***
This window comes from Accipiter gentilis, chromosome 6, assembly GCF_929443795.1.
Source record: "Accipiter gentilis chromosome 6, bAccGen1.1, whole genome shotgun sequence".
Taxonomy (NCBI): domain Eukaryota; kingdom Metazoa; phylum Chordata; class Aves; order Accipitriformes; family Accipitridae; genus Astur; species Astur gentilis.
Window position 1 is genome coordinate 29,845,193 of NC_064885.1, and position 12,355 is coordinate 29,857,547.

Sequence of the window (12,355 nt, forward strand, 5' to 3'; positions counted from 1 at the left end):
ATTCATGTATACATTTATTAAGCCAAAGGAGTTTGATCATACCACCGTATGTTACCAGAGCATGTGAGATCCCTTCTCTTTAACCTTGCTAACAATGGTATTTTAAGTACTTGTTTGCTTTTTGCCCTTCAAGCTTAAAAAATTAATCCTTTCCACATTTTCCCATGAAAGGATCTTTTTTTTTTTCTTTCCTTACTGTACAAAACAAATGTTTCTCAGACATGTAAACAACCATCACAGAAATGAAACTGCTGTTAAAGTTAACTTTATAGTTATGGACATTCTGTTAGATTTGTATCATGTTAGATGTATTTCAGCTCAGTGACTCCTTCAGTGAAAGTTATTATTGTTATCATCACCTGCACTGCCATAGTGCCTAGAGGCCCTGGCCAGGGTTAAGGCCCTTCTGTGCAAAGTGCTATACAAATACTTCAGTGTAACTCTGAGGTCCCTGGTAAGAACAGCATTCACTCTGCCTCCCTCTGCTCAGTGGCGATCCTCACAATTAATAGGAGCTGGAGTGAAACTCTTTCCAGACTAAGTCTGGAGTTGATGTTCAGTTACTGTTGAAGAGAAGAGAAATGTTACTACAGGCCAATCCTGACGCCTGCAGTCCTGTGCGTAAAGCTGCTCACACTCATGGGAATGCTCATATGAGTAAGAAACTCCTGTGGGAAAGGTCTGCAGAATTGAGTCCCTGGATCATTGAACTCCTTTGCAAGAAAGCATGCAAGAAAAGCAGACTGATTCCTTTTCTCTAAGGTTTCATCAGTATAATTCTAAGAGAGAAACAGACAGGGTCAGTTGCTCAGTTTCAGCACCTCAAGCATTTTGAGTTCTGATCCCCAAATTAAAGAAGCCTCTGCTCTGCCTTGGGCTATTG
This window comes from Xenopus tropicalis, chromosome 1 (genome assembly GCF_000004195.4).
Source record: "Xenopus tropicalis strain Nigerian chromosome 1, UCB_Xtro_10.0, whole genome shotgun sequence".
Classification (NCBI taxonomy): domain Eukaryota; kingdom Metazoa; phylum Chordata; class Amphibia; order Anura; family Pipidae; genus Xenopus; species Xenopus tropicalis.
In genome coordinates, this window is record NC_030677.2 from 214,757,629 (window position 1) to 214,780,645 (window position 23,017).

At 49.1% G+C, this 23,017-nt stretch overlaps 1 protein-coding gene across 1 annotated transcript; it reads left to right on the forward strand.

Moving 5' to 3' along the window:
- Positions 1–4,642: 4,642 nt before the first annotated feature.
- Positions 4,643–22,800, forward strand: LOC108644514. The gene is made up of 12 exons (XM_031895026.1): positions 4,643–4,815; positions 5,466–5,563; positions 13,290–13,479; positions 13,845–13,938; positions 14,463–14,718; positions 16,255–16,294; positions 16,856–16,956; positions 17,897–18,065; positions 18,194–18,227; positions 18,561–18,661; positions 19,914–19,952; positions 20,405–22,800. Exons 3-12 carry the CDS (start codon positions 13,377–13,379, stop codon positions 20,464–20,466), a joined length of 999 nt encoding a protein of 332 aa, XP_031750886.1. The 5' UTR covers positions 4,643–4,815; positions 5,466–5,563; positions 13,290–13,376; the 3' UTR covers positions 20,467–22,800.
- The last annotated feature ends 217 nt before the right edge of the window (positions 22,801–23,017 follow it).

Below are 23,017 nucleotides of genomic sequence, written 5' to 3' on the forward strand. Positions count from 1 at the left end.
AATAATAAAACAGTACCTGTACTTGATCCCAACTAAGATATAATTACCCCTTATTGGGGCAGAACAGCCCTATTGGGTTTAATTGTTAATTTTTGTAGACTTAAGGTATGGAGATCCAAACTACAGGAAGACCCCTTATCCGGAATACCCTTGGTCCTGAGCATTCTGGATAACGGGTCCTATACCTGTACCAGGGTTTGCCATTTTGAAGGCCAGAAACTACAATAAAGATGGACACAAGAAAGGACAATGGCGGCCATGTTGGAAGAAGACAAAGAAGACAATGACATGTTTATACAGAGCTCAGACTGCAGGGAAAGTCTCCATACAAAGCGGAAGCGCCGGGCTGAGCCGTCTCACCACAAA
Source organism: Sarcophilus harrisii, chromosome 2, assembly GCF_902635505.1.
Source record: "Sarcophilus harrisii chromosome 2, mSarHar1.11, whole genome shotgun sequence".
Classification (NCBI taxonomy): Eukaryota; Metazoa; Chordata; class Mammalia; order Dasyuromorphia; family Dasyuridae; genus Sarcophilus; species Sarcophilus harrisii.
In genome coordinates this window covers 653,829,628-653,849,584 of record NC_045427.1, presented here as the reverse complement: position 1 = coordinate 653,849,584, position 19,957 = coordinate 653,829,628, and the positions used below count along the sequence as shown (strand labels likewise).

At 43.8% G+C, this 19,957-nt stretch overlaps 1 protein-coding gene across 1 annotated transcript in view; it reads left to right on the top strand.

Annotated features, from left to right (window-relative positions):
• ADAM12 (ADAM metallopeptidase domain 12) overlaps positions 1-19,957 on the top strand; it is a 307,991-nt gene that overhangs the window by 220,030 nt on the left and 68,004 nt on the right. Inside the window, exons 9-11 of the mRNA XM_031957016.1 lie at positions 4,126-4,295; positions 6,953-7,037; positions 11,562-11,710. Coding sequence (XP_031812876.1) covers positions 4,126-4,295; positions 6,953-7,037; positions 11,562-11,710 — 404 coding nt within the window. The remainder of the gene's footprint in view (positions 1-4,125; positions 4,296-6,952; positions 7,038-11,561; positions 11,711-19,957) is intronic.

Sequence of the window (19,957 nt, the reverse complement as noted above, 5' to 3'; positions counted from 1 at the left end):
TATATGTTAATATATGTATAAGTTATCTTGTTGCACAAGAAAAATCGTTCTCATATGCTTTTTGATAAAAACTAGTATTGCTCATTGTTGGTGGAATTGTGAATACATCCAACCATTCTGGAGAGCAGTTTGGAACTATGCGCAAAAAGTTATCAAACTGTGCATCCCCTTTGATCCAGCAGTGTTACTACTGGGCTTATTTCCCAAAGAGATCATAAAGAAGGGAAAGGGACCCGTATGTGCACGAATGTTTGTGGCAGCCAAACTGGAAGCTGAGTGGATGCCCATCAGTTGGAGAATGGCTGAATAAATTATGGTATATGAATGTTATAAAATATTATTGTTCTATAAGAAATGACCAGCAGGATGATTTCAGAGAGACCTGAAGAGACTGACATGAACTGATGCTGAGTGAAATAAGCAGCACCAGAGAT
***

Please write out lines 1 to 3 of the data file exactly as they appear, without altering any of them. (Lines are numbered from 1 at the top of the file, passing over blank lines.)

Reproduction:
This window comes from Accipiter gentilis, chromosome 6, assembly GCF_929443795.1.
Source record: "Accipiter gentilis chromosome 6, bAccGen1.1, whole genome shotgun sequence".
Taxonomy (NCBI): domain Eukaryota; kingdom Metazoa; phylum Chordata; class Aves; order Accipitriformes; family Accipitridae; genus Astur; species Astur gentilis.